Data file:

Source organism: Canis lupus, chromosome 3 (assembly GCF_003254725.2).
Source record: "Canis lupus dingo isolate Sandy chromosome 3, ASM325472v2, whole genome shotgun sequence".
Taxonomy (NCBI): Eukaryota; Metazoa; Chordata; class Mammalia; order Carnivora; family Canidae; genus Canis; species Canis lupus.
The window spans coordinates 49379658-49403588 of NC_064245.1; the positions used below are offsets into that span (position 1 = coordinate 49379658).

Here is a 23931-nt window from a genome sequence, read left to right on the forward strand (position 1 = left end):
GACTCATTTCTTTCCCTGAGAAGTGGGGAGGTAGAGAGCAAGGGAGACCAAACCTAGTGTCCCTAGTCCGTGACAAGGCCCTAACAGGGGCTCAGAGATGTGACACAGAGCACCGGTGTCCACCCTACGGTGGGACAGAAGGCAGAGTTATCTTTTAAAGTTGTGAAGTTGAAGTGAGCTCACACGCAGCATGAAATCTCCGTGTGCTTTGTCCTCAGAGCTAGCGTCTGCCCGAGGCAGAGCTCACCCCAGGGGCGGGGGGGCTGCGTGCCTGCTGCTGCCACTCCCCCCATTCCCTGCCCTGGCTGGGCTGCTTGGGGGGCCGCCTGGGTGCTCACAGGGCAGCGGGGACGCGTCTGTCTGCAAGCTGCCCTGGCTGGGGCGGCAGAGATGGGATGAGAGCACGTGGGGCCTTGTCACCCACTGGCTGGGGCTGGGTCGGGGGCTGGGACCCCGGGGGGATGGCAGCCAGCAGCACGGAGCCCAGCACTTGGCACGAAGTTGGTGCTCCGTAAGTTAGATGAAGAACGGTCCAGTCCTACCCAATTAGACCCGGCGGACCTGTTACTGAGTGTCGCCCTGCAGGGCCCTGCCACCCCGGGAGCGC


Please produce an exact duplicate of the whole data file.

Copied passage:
Source organism: Canis lupus, chromosome 3 (assembly GCF_003254725.2).
Source record: "Canis lupus dingo isolate Sandy chromosome 3, ASM325472v2, whole genome shotgun sequence".
Taxonomy (NCBI): Eukaryota; Metazoa; Chordata; class Mammalia; order Carnivora; family Canidae; genus Canis; species Canis lupus.
The window spans coordinates 49379658-49403588 of NC_064245.1; the positions used below are offsets into that span (position 1 = coordinate 49379658).

Here is a 23931-nt window from a genome sequence, read left to right on the forward strand (position 1 = left end):
GACTCATTTCTTTCCCTGAGAAGTGGGGAGGTAGAGAGCAAGGGAGACCAAACCTAGTGTCCCTAGTCCGTGACAAGGCCCTAACAGGGGCTCAGAGATGTGACACAGAGCACCGGTGTCCACCCTACGGTGGGACAGAAGGCAGAGTTATCTTTTAAAGTTGTGAAGTTGAAGTGAGCTCACACGCAGCATGAAATCTCCGTGTGCTTTGTCCTCAGAGCTAGCGTCTGCCCGAGGCAGAGCTCACCCCAGGGGCGGGGGGGCTGCGTGCCTGCTGCTGCCACTCCCCCCATTCCCTGCCCTGGCTGGGCTGCTTGGGGGGCCGCCTGGGTGCTCACAGGGCAGCGGGGACGCGTCTGTCTGCAAGCTGCCCTGGCTGGGGCGGCAGAGATGGGATGAGAGCACGTGGGGCCTTGTCACCCACTGGCTGGGGCTGGGTCGGGGGCTGGGACCCCGGGGGGATGGCAGCCAGCAGCACGGAGCCCAGCACTTGGCACGAAGTTGGTGCTCCGTAAGTTAGATGAAGAACGGTCCAGTCCTACCCAATTAGACCCGGCGGACCTGTTACTGAGTGTCGCCCTGCAGGGCCCTGCCACCCCGGGAGCGC